Trec Training

This weekend I will be taking Galahad to another trec event.  It will be his first outing since August and the first trec PTV (basically an obstacle course) for almost a year.

I haven’t really practised a huge amount over obstacle since then.  The idea of the obstacle course is to recreate the sort of things we might find out hacking and obviously we get to do a lot of that.  We are well versed in opening gates and I try to make sure we walk over all sorts of different surfaces.  We are also very much used to riding under low branches!

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The trouble is that doesn’t necessarily transfer well to the man-made obstacle course.  Take the gate opening.  Galahad has got very good at this and unless the gate is particularly tricky I rarely have to dismount nowadays.  In a competition though, marks are lost every time the rider lets go of the gate.  Galahad is not too keen on the gate closing behind him so at the moment I normally have to let go.  It is fine for hacking but not so great for competition.

Apart from that, sometimes the gate is not a real gate at all but made of rope.  Galahad doesn’t like them much either, although he was getting better.  I think he has regressed over the winter but that is entirely my fault for not working on it.  I did build a little course in the last couple of days so at least we aren’t going in entirely unprepared.

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This is my sister and Cookster on their first attempt at my rope gate.  They made it look easy – perhaps I should take Cookster to compete instead of Galahad!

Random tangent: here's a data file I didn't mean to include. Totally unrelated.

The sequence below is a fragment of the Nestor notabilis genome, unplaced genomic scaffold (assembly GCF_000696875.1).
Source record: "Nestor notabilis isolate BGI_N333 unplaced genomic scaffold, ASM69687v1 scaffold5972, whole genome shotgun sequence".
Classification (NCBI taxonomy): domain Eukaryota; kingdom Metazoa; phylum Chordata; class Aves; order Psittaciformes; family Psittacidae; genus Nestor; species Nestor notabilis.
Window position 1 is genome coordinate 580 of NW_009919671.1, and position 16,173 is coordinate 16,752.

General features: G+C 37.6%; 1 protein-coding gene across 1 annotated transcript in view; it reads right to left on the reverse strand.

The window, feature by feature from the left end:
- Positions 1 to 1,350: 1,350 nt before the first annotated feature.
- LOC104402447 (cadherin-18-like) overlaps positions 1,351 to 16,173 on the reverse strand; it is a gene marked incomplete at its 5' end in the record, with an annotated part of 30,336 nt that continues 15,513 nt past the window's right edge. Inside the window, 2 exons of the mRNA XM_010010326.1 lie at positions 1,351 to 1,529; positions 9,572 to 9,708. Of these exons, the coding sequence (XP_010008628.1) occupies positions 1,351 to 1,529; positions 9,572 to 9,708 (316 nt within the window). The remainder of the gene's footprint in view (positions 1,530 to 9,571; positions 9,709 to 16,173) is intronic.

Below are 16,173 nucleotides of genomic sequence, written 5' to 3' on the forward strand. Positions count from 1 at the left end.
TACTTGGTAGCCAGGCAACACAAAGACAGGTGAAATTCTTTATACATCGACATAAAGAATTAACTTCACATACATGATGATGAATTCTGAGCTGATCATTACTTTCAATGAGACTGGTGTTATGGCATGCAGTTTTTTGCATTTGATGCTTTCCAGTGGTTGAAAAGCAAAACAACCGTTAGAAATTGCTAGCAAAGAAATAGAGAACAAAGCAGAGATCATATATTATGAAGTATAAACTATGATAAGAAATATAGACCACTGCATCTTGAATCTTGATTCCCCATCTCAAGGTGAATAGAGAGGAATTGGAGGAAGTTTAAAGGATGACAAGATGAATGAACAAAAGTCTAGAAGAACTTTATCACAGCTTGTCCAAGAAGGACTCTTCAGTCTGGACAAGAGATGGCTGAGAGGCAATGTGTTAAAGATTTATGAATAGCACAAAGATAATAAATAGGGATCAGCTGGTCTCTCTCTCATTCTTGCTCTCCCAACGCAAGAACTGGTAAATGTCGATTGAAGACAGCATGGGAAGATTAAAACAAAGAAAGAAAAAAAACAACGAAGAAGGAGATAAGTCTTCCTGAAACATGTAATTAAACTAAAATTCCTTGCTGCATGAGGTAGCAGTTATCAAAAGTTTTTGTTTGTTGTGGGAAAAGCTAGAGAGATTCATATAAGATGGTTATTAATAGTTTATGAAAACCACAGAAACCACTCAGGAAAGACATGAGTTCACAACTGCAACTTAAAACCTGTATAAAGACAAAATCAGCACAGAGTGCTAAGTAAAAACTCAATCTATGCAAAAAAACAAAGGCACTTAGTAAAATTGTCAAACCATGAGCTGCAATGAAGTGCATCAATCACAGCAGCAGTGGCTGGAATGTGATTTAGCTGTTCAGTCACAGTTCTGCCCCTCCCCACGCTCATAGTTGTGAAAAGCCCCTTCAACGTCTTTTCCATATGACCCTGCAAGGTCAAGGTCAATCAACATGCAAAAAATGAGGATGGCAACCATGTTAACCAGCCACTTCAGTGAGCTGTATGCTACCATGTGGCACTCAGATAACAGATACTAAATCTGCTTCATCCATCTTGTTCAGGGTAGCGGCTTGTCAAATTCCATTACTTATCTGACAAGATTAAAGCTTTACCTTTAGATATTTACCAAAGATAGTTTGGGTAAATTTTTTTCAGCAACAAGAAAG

I know we will have fun and it will be interesting to see how we do compared to last year.  There will almost certainly be some brand new obstacles we have never seen before anyway!

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I couldn’t find the tarpaulin so used feed sacks instead.  The puppy though she would be helpful!

Sunday Adventures

Galahad and I finally made it to our second trec event. It has only taken us three months!  We couldn’t make it to the training this time so we had to go straight in for the competitions without a look at the obstacles first.  There were some we had not seen before and hadn’t even tried at home so I was a little apprehensive.

Our first class was the pairs – I had asked for a sympathetic partner!  Galahad was very good with the new obstacles,  even the maypole which was the one concerning me most.  It is made up of two posts with a length of rope between them.   We had to pick up one end of the rope and ride in a circle round the other post, replacing the rope at the end.  Galahad was very good about letting me play about with the rope and the only trouble we had was that the rope wasn’t rotating properly and got tangled round the pole.  That wasn’t our fault so we got another go which went much better.

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Tackling the maypole